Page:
Facebook “Sponsored Stories” Publicity Rights Lawsuit Survives Motion to Dismiss–Fraley v. Facebook

28 05 2012

By Eric Goldman

Fraley v. Facebook, Inc., 5:11-cv-01726-LHK (N.D. Cal. Dec. 16, 2012)

. . . . Facebook collects user preferences through its semantically ambiguous “like” button and then uses that data to show ads to the users’ friends with a seeming endorsement. . . So Sponsored Stories creates a zero-sum game: I as a user probably don’t get any value from the public presentation of my implicit endorsement (if anything, it might hurt my position with my friends), but Facebook and its advertisers benefit from it. . . .

To me, this marketplace response is adequate. To plaintiffs’ lawyers, however, Sponsored Stories gives another reason for a litigation fiesta. Remarkably, unlike so many other “privacy” lawsuits against Internet companies, this lawsuit survives the motion to dismiss–dramatically increasing the odds that Facebook will be writing a check for this so-called “feature.”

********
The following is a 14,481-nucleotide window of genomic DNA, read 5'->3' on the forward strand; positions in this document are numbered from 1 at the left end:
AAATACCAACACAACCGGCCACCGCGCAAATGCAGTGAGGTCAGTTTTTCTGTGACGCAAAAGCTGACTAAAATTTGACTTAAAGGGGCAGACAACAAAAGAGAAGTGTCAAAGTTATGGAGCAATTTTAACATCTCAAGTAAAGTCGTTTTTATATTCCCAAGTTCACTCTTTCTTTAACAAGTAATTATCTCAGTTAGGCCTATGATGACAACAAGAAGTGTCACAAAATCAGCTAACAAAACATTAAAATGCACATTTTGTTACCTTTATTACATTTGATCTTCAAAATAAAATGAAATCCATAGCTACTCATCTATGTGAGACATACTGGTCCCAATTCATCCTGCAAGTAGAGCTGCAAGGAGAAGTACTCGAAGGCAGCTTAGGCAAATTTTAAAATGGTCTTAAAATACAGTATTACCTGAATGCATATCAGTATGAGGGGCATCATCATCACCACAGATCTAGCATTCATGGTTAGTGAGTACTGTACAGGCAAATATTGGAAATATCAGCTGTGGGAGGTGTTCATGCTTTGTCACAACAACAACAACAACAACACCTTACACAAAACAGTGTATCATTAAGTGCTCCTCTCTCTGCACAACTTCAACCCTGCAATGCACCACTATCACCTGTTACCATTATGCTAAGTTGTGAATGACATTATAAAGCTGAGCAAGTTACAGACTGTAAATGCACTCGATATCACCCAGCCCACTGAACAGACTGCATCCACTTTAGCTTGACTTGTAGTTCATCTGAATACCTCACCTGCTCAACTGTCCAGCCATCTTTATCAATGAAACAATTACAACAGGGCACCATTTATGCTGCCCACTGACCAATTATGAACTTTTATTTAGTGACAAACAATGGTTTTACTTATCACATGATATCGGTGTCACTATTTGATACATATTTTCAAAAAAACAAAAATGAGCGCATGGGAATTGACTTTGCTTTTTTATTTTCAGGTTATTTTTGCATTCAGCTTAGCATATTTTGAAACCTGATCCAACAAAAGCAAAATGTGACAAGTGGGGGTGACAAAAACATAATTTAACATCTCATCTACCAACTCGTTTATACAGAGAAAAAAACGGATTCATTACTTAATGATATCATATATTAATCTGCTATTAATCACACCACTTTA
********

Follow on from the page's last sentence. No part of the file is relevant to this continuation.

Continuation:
This is a rich and interesting opinion by Judge Koh that has something for everyone to “like” (or dislike). Some of the highlights:

Article III Standing

In a ruling that bucks a mini-trend, Judge Koh upholds the case from an Article III standing challenge. She says that violation of a statutory right (in this case, California’s publicity rights statute) automatically satisfies the actual harm requirement of Article III standing.


The content in this post was found at http://blog.ericgoldman.org/archives/2011/12/facebook_sponso.htm and was not authored by the moderators of freeforafee.com. Clicking the title link will take you to the source of the post.



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